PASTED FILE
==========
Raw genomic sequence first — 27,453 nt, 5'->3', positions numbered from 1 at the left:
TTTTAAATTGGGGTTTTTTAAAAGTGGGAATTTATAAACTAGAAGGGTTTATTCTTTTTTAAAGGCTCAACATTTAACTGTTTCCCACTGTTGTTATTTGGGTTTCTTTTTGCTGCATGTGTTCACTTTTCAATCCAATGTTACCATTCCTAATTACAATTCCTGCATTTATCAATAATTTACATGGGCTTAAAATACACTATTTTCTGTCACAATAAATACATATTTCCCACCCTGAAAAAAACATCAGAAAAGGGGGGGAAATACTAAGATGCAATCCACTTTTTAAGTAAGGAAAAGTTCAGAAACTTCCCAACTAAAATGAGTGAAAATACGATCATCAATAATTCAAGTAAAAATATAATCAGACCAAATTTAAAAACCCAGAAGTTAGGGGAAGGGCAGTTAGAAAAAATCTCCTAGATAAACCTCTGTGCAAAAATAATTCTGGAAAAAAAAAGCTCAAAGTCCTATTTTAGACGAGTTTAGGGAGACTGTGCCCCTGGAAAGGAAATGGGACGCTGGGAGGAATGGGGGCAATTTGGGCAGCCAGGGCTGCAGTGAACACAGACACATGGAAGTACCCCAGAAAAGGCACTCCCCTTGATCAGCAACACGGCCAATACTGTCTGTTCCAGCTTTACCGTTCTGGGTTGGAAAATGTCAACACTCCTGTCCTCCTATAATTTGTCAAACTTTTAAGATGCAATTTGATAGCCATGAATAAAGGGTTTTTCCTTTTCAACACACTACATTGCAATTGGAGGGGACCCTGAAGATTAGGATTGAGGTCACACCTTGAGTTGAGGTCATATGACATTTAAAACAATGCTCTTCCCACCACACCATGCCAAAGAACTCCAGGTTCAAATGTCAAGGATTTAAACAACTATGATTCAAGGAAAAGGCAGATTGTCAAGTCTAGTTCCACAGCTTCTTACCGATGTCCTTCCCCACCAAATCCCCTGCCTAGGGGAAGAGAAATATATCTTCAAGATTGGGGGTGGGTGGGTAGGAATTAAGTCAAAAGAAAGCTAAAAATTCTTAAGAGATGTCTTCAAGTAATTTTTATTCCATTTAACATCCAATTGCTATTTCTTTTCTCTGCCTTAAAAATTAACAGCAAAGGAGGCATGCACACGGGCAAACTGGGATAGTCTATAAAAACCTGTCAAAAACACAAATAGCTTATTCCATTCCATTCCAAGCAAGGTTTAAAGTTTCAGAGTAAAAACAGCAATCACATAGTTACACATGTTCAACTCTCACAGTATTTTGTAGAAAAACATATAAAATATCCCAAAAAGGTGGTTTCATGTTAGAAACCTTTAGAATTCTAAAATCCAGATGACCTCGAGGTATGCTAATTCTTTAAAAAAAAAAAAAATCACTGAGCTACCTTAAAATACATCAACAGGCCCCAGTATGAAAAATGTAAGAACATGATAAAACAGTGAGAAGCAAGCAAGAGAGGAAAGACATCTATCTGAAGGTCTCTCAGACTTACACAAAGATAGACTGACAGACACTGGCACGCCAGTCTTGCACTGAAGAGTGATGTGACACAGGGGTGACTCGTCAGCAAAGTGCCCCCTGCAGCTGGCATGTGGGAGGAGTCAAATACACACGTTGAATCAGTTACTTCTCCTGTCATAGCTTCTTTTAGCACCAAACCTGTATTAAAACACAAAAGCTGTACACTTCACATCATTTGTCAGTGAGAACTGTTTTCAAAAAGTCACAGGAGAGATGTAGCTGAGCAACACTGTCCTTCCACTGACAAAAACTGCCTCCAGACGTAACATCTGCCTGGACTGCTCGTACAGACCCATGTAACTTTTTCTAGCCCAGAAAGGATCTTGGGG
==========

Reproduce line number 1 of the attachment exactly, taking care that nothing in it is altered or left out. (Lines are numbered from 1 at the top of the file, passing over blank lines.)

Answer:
Raw genomic sequence first — 27,453 nt, 5'->3', positions numbered from 1 at the left: